Earlier this week the U.S. News and World Report released their annual survey of “Best Hospitals”. NewYork Presbyterian one of the country’s largest and most comprehensive hospitals was ranked New York’s No. 1 hospital for the 16th year in a row, and No. 6 ranked hospital in all of the United States. Dr. Augustine M.K. Choi, interim dean of Weill Cornell Medicine commented,
“Our esteemed physicians and scientists at Weill Cornell Medicine and NewYork-Presbyterian/Weill Cornell Medicine always put patients first, providing them with the finest, most comprehensive care so that they can live their healthiest lives. Together we create one of the top academic medical centers in the United States, motivated by a shared commitment: to drive excellence in healthcare and truly make a difference in New York and beyond.”
This commitment is shared by the physicians, researchers, and staff in the Weill Cornell Breast Program.
Dr. Linda Vahdat is seeking women 18 years of age or older, diagnosed with metastatic triple negative breast cancer for a research study.
This clinical trial is for women with metastatic triple negative breast cancer (mTNBC). This means that the three most common types of receptors (estrogen, progesterone, and human epidermal growth factor [HER2]) known to fuel most breast cancer growth are not present in their cancer.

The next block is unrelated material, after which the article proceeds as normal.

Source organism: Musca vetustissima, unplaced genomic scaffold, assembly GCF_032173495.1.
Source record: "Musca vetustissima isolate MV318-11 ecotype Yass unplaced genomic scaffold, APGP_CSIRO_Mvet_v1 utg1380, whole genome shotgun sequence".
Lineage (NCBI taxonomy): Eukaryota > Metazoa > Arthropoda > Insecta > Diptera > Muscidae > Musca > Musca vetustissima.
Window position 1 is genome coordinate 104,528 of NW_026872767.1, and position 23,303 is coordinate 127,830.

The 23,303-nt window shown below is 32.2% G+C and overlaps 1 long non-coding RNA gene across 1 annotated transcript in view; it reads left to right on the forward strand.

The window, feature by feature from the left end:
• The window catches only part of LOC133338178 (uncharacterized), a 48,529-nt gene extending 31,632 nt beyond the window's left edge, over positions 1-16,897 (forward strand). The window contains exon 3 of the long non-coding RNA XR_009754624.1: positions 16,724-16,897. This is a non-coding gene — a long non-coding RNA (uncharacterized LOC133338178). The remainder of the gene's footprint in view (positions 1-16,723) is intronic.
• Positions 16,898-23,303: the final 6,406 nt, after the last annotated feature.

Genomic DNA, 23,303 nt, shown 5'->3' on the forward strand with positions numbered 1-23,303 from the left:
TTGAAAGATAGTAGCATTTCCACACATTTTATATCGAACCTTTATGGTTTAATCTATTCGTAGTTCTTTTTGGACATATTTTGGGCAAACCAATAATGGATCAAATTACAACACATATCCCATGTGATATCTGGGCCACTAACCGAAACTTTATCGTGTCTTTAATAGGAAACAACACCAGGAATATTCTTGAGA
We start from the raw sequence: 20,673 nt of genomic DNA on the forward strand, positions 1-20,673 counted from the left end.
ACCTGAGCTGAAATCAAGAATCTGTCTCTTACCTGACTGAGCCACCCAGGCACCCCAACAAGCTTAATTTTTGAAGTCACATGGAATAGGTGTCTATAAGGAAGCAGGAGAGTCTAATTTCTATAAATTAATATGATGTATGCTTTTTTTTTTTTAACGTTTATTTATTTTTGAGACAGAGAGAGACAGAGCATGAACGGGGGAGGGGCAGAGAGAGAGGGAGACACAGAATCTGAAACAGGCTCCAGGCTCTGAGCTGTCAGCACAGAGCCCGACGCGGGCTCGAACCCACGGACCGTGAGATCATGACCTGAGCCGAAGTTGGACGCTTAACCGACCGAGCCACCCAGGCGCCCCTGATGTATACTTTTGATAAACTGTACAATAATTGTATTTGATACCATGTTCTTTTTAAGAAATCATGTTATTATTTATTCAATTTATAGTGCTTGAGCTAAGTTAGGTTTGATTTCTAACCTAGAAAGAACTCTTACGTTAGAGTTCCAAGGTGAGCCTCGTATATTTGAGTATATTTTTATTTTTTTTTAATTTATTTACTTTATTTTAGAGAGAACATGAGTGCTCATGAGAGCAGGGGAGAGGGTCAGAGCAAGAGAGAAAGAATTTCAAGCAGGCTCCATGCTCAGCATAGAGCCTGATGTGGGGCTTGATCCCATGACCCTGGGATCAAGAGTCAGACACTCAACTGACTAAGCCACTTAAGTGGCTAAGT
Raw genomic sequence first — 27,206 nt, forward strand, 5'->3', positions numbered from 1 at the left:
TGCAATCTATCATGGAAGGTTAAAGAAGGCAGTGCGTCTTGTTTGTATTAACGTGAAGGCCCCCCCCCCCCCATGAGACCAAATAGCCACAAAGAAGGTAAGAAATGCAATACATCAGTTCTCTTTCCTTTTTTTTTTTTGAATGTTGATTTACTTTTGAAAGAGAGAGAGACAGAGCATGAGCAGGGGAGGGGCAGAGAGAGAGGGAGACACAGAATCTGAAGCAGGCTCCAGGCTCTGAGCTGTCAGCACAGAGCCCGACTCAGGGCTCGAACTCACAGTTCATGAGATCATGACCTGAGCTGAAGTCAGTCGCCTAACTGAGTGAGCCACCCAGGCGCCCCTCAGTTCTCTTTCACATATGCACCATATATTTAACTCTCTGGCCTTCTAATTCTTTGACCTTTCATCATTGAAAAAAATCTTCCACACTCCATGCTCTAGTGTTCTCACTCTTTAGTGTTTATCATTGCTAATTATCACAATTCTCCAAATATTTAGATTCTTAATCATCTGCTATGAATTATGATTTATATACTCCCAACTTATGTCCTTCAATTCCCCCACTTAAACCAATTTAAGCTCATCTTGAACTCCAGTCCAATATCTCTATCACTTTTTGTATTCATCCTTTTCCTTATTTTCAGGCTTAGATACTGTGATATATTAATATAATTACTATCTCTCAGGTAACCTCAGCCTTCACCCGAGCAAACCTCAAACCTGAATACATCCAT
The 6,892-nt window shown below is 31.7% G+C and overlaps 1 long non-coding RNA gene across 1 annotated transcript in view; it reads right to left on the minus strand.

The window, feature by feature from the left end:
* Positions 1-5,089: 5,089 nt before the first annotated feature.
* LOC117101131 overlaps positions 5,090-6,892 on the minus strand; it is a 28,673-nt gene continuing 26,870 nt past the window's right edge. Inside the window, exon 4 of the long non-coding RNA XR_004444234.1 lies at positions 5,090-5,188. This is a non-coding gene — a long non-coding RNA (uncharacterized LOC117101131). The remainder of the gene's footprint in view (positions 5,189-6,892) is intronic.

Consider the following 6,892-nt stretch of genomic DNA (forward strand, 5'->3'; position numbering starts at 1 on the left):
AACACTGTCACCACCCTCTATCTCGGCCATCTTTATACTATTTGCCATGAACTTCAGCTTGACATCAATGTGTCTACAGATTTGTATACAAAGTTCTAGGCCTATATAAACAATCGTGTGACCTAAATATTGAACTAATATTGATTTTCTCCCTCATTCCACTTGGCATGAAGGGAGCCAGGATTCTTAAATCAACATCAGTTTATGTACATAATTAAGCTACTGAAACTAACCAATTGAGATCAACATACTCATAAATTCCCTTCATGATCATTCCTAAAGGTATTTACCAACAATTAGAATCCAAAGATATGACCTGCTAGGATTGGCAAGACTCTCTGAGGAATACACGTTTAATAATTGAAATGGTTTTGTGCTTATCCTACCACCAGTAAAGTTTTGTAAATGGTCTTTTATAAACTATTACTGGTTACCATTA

To learn more about the study and to see if you are eligible [go]
Dr. Linda Vahdat is seeking men and women with HER2+ metastatic breast cancer to participate in a research study.
The purpose of this study is to evaluate the effectiveness of margetuximab in combination with standard of care chemotherapies in the setting of patients with metastatic HER2+ breast cancer who have received prior treatment with trastuzumab, pertuzumab, and adotrastuzumab.
To see learn more and see if you qualify to participate [go]
Dr. Linda Vahdat speaks with MDLinx about copper depletion research in triple negative breast cancer.
“Copper is an interesting element. It’s involved in multiple biologic processes, which are important for tumor progression both within the tumor itself and within the tumor microenvironment. In the tumor microenvironment, it facilitates tumors doing their bad things,” explained lead author Linda T. Vahdat, MD, MBA, professor of medicine, Weill Cornell Medicine and NewYork-Presbyterian, and director of the Breast Cancer Research Program and co-leader of the Breast Cancer Program, Meyer Cancer Center, New York, NY.
To learn more and see the original article and interview video [go]